Central Data Catalog

Citation Information

Type Journal Article - Cureus
Title Prevalence and associated factors of smoking among final year medical students: A multicentric survey from Pakistan
Author(s)
Volume 8
Issue 7
Publication (Day/Month/Year) 2016
Page numbers e701
URL https://www.ncbi.nlm.nih.gov/pmc/articles/PMC4999151/
Abstract
Introduction

Smoking is the leading cause of lung cancer around the world. In a developing country like Pakistan with low levels of literacy and general awareness about adverse effects of smoking, doctors play a pivotal role in educating the masses about its harmful consequences and providing support for smoking cessation. However, their efficacy is affected if they smoke themselves, and oftentimes the habits cultivated during educational recourse are carried into the professional careers. The aim of this study was to document the prevalence of smoking among final year medical students of Lahore, Pakistan, and the factors associated with it.

Methodology

Study approval was obtained from Combined Military Hospital (CMH) Lahore Medical College, Ethics Review Committee. A cross-sectional survey was carried out in four medical colleges and hospitals of Lahore, Pakistan. A questionnaire consisting of 14 questions related to basic demographics and smoking was used after being pilot tested on 20 students of CMH. The overall response rate was 74.89%. Data was collected from 337 respondents, of which 38 forms were discarded and 299 forms were analyzed by SPSS V21.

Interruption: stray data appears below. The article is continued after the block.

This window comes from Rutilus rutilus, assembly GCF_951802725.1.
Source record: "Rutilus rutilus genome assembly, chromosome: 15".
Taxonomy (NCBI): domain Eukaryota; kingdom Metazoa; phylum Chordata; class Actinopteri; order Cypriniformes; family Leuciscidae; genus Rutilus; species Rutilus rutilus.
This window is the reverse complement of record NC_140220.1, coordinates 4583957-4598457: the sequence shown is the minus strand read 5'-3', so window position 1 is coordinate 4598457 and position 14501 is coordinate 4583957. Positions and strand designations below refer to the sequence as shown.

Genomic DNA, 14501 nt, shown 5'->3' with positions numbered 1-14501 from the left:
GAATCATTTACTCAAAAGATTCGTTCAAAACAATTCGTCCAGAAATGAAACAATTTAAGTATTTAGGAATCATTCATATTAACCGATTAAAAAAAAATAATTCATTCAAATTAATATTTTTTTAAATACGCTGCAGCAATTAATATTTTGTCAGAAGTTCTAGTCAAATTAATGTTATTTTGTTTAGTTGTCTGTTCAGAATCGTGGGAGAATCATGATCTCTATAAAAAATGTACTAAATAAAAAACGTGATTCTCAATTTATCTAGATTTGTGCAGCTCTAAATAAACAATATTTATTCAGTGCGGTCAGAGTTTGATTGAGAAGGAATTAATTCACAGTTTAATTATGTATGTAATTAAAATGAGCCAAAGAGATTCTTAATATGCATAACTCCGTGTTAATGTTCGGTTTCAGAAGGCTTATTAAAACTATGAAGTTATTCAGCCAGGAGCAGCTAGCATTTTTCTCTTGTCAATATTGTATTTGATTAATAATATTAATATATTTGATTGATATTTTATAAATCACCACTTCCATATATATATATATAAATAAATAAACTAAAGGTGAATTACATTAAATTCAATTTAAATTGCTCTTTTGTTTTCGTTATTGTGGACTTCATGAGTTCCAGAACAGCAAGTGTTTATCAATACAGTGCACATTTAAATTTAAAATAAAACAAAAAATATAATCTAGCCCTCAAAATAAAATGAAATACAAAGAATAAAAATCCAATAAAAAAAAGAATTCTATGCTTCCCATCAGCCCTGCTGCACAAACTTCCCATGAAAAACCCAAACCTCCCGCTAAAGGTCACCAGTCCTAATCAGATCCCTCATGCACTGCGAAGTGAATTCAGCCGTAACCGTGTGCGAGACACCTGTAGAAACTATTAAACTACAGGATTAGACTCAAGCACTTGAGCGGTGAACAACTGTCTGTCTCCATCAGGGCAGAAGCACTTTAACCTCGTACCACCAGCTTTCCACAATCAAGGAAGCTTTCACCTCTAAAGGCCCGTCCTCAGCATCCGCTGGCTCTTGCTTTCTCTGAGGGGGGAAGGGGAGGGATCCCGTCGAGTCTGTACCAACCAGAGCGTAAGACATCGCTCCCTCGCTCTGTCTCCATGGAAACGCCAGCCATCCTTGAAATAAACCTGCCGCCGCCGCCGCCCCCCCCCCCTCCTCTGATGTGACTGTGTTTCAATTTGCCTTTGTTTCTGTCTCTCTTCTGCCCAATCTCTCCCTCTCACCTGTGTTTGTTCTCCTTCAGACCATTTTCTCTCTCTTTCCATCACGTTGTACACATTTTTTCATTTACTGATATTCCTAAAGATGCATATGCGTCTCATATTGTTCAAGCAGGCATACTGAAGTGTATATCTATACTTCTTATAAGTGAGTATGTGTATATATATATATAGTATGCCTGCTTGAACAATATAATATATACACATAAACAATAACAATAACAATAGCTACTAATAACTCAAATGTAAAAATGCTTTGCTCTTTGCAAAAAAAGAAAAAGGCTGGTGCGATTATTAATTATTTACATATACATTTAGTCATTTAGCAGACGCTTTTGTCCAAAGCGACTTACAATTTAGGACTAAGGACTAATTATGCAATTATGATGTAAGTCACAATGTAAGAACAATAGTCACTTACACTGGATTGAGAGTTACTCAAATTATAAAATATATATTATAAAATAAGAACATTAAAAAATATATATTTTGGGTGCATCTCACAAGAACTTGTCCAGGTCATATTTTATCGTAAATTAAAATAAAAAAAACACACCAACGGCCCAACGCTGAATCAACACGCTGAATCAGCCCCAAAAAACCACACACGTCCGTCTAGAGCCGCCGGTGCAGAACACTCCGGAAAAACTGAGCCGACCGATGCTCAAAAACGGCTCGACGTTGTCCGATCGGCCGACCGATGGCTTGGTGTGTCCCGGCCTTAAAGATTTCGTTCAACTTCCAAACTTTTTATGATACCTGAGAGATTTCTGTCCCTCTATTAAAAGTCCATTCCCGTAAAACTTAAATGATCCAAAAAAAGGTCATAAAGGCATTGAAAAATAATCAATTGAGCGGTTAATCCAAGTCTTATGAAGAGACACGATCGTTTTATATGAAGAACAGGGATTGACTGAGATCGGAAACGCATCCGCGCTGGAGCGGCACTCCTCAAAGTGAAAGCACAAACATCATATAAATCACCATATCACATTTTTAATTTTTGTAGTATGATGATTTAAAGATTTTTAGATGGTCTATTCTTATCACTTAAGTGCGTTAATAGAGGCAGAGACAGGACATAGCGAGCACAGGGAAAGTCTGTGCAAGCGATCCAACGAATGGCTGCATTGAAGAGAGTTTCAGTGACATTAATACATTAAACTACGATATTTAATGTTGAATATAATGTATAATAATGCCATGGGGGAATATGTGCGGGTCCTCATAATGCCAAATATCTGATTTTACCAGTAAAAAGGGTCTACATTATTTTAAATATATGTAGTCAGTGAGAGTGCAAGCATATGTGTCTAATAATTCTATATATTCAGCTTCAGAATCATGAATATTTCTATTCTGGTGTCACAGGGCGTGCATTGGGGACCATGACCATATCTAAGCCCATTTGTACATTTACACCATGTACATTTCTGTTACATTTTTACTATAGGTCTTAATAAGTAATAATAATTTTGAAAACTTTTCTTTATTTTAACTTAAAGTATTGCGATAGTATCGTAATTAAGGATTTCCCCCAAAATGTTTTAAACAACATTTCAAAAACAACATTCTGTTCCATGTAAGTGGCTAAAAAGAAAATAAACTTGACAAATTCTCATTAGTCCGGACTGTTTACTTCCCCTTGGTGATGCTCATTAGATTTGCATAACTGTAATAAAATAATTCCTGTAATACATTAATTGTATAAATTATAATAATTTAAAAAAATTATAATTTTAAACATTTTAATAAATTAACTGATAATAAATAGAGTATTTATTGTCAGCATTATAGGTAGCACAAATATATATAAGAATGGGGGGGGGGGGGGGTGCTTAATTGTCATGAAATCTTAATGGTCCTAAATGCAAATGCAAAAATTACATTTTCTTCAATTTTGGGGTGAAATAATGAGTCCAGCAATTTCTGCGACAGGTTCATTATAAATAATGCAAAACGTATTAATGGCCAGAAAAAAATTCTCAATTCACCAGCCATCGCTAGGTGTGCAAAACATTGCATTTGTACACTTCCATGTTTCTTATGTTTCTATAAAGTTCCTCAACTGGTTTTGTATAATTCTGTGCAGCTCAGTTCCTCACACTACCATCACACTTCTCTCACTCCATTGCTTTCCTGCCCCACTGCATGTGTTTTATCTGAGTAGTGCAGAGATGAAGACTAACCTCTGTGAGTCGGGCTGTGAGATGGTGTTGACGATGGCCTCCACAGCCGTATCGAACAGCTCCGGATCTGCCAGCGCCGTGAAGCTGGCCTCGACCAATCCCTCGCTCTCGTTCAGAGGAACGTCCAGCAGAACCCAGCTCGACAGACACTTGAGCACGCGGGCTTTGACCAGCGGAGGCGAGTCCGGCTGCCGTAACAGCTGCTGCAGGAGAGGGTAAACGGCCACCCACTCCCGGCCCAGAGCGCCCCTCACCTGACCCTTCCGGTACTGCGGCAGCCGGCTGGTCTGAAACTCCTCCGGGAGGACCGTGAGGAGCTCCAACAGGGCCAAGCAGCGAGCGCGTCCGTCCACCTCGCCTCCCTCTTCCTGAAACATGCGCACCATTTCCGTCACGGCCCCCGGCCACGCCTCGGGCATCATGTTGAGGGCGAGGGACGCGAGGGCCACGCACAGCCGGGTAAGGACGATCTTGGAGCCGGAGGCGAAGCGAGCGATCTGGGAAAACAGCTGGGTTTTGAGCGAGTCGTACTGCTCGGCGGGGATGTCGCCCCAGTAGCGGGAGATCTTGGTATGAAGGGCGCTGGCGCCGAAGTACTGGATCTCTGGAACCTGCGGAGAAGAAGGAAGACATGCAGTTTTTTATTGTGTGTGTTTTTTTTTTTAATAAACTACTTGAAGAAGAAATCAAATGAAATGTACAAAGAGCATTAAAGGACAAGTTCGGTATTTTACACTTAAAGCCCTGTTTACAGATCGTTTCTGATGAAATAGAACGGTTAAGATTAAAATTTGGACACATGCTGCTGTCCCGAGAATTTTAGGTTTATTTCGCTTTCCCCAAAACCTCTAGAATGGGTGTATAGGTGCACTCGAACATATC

Results

Among the 299 respondents, there were 128 males (42.81%) and 171 females (57.19%) with 32 (10.70%) smokers. Male students reported smoking (n = 27, 21.09%) more than their female counterparts (n = 5, 0.02%). The mean age of participants was 23.01 years. Students having an active smoker at home had statistically significant positive correlations with current smoking status and the number of cigarettes smoked per day. Students with household smoking contacts were also more likely to smoke if they belonged to the male gender.

Conclusion

Prevalence of smoking in medical students is lower than in the general population but still considerable in the male students. There is a need to target this particular population with interactive counseling sessions, education campaigns, and anti-smoking rules to decrease smoking among them and through them in the society.

Related studies

»
Khubaib, Mohammad U, Zuhaib Y Shahid, Sameed K Lodhi, Hamza Malik, and Mohsin M Jan. "Prevalence and associated factors of smoking among final year medical students: A multicentric survey from Pakistan." Cureus 8, no. 7 (2016): e701.
Powered by NADA 4.0 and DDI